I am trying to stream my rpi-camera to my webbrowser. I would like to use webrtc. I have tried using (and modifying) this GStreamer WebRTC demos for webrtc using gstreamer. I can successfully stream vp8 to my browser, the issue is that it is taxing on the cpu to take the h264 frames from the camera and convert it to vp8 then send to the browser via webrtc.

I figure, okay, chrome and firefox support h264, so does webrtc, and so does raspivid. When I try passing the stream directly to the webrtcbin it will send it to the browser but with a lot of stuttering or out right artifacts:

This trying to use the videotestsrc element converting it to h264 and sending it to the webrtcbin

Is there some magic sauce that will allow me to stream the camera to the browser? I am unsure if its an issue with what profile/level the h264 stream is (although this is what I suspect).

I also looked at webrtc-unidirectional-h264.c and see that the profile is constrained-baseline with level 3.0. is there a way I can get the camera to output this or do I always need to convert it? AFAIK raspivid does not do profiles lower than baseline and level lower than 4. Can this be the issue?

I am stuck here anyone care to shed some light.

  • Have you had a look at motioneyeos it's a dedicated distro for using your pi as a network camera.
    – rohtua
    Commented Feb 10, 2019 at 18:03
  • jsmpg works - there's a ready-made implementation here: github.com/waveform80/pistreaming Commented Feb 10, 2019 at 19:53
  • @rohtua yes, I used to use motioneye, its just sad that the framerate is so low. I can get upto 10fps at 640x480 which is much worse than many cameras on the market. AFAIK the pi can stream 1080p with <1sec latency. The only issue I am having is pushing the h264 to the browser properly. Have you had any experience with doing this?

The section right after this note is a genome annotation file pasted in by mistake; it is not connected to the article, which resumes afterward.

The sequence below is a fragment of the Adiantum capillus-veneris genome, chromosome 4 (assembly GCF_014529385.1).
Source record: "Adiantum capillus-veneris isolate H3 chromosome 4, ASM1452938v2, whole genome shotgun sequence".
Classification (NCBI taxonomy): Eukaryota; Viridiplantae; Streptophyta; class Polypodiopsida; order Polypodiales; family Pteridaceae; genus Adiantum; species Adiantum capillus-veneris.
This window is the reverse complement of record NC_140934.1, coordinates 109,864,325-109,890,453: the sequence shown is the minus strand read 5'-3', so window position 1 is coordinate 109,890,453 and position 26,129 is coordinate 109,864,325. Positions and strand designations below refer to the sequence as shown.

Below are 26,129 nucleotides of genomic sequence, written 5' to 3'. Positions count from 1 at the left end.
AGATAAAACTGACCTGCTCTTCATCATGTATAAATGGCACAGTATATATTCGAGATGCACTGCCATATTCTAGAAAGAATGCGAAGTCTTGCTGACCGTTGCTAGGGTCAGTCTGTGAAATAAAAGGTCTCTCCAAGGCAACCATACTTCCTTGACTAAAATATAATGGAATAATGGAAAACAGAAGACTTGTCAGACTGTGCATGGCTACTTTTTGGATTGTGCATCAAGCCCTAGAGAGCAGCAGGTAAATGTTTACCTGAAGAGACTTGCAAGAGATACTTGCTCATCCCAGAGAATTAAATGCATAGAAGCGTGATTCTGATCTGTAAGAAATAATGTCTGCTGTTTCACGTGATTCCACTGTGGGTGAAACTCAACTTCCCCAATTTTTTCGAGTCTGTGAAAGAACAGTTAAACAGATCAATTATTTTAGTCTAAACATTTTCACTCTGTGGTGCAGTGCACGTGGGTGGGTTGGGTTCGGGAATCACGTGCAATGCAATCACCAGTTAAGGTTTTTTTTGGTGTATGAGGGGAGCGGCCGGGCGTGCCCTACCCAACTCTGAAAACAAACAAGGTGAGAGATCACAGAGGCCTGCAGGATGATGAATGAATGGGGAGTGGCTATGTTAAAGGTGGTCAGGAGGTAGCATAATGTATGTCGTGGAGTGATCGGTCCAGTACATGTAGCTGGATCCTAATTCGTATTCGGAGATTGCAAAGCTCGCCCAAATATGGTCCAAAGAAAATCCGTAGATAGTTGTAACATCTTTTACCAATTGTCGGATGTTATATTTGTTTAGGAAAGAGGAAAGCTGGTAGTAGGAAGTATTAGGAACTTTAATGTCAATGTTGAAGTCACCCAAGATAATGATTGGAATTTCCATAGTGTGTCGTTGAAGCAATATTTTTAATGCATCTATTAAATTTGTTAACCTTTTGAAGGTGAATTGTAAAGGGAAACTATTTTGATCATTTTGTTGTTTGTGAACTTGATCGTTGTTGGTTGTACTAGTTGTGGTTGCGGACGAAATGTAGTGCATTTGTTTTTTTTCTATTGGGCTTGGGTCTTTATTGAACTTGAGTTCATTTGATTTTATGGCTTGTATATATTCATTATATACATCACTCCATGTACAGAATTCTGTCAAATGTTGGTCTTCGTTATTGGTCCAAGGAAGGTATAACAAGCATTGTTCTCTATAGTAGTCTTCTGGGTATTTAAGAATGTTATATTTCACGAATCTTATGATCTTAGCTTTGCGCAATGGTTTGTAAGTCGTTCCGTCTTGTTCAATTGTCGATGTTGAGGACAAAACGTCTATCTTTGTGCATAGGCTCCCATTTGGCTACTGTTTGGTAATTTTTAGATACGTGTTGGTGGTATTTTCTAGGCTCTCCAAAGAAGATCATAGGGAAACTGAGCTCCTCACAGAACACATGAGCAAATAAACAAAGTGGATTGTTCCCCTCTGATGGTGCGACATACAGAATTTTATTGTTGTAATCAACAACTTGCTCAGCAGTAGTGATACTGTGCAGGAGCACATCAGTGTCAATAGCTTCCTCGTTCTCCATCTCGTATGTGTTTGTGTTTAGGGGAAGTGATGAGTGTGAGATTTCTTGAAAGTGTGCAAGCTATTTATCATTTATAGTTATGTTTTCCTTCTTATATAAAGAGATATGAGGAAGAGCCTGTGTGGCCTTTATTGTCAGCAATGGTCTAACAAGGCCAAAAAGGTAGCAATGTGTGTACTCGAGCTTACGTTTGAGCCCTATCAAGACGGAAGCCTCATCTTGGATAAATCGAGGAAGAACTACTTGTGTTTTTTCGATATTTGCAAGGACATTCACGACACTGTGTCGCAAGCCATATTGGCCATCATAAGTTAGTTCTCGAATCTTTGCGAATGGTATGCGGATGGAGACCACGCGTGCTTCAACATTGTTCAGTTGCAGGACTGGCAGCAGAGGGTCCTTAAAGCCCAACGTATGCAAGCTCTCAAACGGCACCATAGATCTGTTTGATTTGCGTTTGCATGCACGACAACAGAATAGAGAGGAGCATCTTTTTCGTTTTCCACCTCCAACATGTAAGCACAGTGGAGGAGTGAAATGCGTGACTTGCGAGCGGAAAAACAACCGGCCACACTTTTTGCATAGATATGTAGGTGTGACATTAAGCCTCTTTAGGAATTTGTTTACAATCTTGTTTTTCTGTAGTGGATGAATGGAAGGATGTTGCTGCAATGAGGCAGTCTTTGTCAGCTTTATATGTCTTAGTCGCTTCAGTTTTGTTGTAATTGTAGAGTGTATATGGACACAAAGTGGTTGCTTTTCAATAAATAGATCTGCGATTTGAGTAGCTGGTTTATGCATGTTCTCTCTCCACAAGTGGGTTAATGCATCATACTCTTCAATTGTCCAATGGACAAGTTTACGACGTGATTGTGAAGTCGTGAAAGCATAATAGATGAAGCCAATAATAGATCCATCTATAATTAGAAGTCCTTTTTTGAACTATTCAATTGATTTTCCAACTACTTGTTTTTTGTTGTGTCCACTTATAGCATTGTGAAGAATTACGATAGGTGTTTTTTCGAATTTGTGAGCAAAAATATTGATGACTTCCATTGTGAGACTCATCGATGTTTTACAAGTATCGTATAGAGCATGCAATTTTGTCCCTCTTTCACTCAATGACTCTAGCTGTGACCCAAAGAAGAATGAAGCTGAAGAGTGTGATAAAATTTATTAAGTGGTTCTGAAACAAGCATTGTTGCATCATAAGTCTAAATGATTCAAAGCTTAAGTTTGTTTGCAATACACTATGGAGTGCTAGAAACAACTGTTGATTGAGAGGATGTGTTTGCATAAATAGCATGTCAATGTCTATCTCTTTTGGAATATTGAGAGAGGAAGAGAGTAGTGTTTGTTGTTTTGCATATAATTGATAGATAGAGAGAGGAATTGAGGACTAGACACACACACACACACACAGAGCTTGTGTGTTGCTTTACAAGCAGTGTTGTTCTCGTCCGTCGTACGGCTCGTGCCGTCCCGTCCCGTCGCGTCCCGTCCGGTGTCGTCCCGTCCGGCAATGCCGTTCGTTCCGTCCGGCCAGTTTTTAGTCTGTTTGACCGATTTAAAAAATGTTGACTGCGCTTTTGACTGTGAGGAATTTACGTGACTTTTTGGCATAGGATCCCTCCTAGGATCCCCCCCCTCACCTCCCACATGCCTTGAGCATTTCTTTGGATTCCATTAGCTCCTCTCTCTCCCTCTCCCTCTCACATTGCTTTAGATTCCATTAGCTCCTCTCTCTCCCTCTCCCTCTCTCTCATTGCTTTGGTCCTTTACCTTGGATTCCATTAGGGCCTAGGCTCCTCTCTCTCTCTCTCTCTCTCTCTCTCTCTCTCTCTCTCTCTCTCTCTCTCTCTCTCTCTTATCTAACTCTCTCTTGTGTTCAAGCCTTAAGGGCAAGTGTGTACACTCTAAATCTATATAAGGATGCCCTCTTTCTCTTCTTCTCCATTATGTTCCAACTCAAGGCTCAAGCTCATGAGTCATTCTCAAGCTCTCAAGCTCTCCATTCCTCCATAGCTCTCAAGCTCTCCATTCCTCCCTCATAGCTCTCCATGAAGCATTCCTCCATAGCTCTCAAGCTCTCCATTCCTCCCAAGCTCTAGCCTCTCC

– Kevin
    Commented Feb 10, 2019 at 20:16
  • I'm afraid not. I guess I've been quite lucky. I'm using motioneye on a Pi3b+ I'm recording at 1600x1200 getting 10fps. It took a bit of tweaking particularly with the streaming settings. I record at the above but the streaming I've had to reduce to 75% quality. Apart from some storage issues (recording direct to nas) I can't say I've had many issues with motioneye. Its doing the job for me for now.
    – rohtua
    Commented Feb 10, 2019 at 20:21
  • hrmm... jsmpg is interesting, but still no dice on how to present h264 on the browser. Although this still relies on transcoding, more specifically transcoding at low resolutions.
    – Kevin
    Commented Feb 10, 2019 at 20:21

2 Answers 2


I have found that the solution mentioned in


works well. Out-of-the box, the video will have a text overlay, but if you give a "contribution" of $15 or so, and email the author, you can get a key that removes the text. I'm getting low-latency (0.5 sec or so) video at 1280 X 960 @ 30fps from a Model 3B Raspberry pi and the Raspberry pi camera. The resultant h.264 video stream is directly viewable in CHROME or Firefox.
Note that I'm not doing 2-way video or audio of any kind, although it is supposed to be capable of that. The program has a lot of options.

  • Yeah, I have seen this before. Very promising project. I am very curious as to how they did it. Thanks!
    – Kevin
    Commented Mar 8, 2019 at 21:59
  • I believe they are capturing the screen buffer and sending it. One thing that I can say - it works well. Commented Mar 9, 2019 at 22:51

You can try my project, it makes your H264 camera viewable in any browser. (or your basic usb camera, if your hw has m2m compatible h264 encoder, like the rpi) https://github.com/soyersoyer/fmp4streamer

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